Khonsari wanted to help humanize a populace that’s been relentlessly dehumanized over the years, painted as religious zealots and potential terrorists. He told me the game inspired discussions on Steam of how people in Iran actually dressed and acted at the time. It corrected misconceptions and helped people understand how much they had in common.

I pointed out that it’s kind of sad that people need to see others in clothes that fit a hyper-specific definition of “normal” in order to accept them, but Khonsari replied that there’s a power in pop culture, a sort of cultural glue that can assemble disparate parts into a more understanding, accepting whole. “While you’d love to show people in the way that they are and how people accept it,” he said, “think about how much further you’ll get by having something people can assimilate with, something they can find in common, rather than having nobody experience that movie because it’s so specific to the culture.”

Despite everything going on in the world now, Khonsari still believes what he did when he first set out to create 1979 Revolution. He believes in the power of pop culture—of games, movies, TV, and music—to heal divides, to unite people whether they’re separated by geography or ideology. He’s felt that resonant force in his own life, and he wants to pass it on, because people need to understand each other now more than ever.

“In the end the greatest thing that the United States has ever exported is pop culture,” said Khonsari, pointing to examples like Star Wars. “All this stuff is taking place on a political level. Iranians, I mean Iranian civilians, love America. They love the pop culture. They love the movies. They love the music. They love all of that kind of stuff. That’s not just Iran, that’s around the world.”

“In the end the greatest thing that the United States has ever exported is pop culture.”

“Take a look at the late ‘60s and early ‘70s,” he continued. “It was the musicians, it was the artists that became some of the voices to bring about change, to bring about resistance. I think art and music and games and films and books is actually what allowed me to become integrated with North American society and how I started having conversations with my friends. How I created friends when I first moved to Canada when I was ten years old was that common conversation about arts, about video games, about movies, and I think that shows us how similar we are. I really believe that there’s great opportunity and that my job is just getting started.”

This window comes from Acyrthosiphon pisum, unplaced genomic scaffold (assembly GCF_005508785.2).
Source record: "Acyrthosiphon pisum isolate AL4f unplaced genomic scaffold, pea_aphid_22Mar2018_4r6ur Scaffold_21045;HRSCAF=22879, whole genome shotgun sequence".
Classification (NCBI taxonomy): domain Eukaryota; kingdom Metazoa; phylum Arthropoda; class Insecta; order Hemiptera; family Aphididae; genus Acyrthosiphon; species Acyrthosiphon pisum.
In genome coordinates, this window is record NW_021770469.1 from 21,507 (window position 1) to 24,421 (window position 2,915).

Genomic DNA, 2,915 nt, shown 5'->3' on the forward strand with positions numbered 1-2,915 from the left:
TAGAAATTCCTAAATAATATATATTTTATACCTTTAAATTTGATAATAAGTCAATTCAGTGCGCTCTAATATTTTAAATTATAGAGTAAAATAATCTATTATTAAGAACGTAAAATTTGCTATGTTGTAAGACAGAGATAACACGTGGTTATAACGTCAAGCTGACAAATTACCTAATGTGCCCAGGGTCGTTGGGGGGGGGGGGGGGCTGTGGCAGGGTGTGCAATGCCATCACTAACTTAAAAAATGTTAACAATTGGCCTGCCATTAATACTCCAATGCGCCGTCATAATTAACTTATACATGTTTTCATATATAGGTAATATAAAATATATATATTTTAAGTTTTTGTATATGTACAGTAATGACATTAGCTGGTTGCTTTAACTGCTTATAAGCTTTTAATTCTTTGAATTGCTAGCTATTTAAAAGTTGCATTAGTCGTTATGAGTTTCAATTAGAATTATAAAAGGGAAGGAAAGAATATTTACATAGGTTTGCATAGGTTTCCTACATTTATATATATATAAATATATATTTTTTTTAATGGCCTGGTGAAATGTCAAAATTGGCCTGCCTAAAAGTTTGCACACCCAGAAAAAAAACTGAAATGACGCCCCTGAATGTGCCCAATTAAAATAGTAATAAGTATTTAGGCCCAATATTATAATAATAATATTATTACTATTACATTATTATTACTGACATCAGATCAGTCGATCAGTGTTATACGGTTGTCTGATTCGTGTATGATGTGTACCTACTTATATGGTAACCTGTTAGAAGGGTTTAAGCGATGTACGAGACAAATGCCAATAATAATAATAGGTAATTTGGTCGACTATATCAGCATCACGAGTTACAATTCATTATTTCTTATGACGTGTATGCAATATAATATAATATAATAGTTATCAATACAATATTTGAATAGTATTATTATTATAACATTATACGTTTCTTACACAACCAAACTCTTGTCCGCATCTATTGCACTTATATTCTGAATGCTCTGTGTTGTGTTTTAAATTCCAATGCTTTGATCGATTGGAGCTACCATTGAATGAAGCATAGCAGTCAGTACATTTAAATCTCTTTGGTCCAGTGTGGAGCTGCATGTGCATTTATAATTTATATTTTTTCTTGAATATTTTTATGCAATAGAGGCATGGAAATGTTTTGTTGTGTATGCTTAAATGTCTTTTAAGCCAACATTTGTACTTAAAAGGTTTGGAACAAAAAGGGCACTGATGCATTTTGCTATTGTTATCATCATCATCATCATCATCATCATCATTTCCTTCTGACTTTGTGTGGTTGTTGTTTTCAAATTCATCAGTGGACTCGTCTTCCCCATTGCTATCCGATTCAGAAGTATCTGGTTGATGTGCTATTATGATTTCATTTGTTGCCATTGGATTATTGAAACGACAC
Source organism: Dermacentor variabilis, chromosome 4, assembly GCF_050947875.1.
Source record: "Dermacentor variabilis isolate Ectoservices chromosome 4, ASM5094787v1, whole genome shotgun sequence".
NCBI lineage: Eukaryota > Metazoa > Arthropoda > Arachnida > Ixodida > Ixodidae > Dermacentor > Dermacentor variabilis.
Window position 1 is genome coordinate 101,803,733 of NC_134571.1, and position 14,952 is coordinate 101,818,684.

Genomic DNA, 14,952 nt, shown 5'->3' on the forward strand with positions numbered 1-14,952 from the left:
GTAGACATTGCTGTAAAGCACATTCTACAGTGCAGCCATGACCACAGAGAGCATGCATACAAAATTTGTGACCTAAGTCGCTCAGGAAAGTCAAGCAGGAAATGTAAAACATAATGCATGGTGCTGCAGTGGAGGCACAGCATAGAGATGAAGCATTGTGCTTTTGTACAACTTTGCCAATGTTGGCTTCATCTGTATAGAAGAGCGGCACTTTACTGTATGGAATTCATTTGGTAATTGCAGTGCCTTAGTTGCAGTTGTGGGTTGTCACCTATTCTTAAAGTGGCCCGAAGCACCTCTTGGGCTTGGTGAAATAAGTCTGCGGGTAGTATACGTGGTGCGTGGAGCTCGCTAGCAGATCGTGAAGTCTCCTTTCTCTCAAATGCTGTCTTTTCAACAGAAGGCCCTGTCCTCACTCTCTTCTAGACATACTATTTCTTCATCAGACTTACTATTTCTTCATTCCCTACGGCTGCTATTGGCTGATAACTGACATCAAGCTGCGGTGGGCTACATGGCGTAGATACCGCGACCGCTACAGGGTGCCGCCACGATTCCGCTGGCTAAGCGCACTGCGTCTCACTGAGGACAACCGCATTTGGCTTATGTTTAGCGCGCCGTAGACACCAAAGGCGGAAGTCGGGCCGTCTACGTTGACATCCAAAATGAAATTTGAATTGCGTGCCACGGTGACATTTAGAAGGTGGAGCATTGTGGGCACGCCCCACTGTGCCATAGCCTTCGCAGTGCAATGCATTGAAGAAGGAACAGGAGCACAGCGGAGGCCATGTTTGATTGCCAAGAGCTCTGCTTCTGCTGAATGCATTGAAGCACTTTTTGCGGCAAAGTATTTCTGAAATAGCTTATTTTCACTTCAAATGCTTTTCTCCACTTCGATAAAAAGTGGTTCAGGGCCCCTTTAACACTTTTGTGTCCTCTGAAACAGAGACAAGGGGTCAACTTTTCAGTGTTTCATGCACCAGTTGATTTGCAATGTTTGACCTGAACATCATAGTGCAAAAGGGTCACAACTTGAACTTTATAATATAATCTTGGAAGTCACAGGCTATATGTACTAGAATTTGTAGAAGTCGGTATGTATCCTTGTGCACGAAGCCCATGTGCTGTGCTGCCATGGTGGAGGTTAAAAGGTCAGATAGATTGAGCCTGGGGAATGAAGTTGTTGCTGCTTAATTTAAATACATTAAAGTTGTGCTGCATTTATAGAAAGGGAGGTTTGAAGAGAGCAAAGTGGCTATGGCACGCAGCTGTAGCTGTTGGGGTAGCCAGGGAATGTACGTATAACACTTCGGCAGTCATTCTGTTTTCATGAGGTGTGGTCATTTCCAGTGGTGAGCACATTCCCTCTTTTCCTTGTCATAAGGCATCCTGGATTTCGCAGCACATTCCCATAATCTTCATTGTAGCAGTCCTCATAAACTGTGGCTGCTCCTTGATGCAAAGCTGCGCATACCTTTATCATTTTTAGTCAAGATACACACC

Scum’s Wish Is A Disturbing Anime About Lovers Who Love Other People

Fri, 02/03/2017 - 15:00
Scum’s Wish

In media, teenagers often possess a delicate balance of callousness and narcissism. In CW dramas like Gossip Girl, producers lean into their more sociopathic tendencies, not considering the emotional debates that lead them to cheat, steal or hurt others, all well-trod stereotypes of teenagers discovering themselves. Often, in real life, it is self-preservation driving these things. That’s the one thing so many dramas don’t capture.

There’s a new anime that does, and with cutting tenderness. Scum’s Wish is without a doubt my top anime this season. Based on a 2012 manga and produced by Studio Lerche, Scum’s Wish is a disturbing but empathetic drama about how teenagers use others and are used, all in the service of keeping afloat. It’s only four episodes into a ten-episode series, but it’s already slated to be one of my all-time favorites.

Scum’s Wish

Hanabi is a 17-year-old high-schooler who dates Mugi, a handsome older student. They go through all the motions of young love, stowing away behind the school to kiss and walking each other home. There, in the dark, they test their sexual and emotional limits as any young couple would. But it’s a farce. Each is in love with someone they can’t attain. To satisfy their emptiness, they’ve agreed to use each other as foils.

“Why don’t you pretend that I’m him?” Mugi says after school one day, leaning in to kiss Hanabi’s neck. “It doesn’t matter,” Habani responds. “I’m a replacement, too.” Mugi tells her to close her eyes. Pressed against him, Hanabi sees her crush’s face staring back. At first, their agreement is cold and transactional. Slowly, it thaws.

It soon becomes clear that a web of characters has formed around Hanabi, each with their own wicked yet understandable romantic motives. Through time, Hanabi tries to figure out whether she’s the kind of person who can be satisfied by lies.

Maybe it sounds campy, but full of painful silences, Scum’s Wish is a psychological maze. Sometimes, it’s funny. In a private karaoke room, Hanabi and Mugi sing depressing pop-punk together, entirely off-tune, as consolation. It’s a sad moment, for sure, spun as a silly one.

Scum’s Wish

This might go without saying, but Scum’s Wish is extremely NSFW. Sexual scenes are drawn with a rare fidelity to teenaged romance. Sometimes, awkward questions break up these scenes, making them even feel even more real. It’s at times uncomfortable, but never porny. At one point, Hanabi stumbles upon Mugi after he’d had a wet dream.

In terms of the actual animation, it’s clean with bright colors and detailed backgrounds. It’s got these Samurai X petals falling all the time. Compared to this season’s trend of over-the-top colors and animation sequences, Scum’s Wish is one of the more beautiful but understated anime I’ve seen in a while—a welcome contrast.

You can watch Scum’s Wish on Amazon, which was initially off-putting, since it’s not Crunchyroll or Funimation or, um, other websites. My recommendation is to watch it alone, so each of its increasingly dark and lonely notes will hit harder.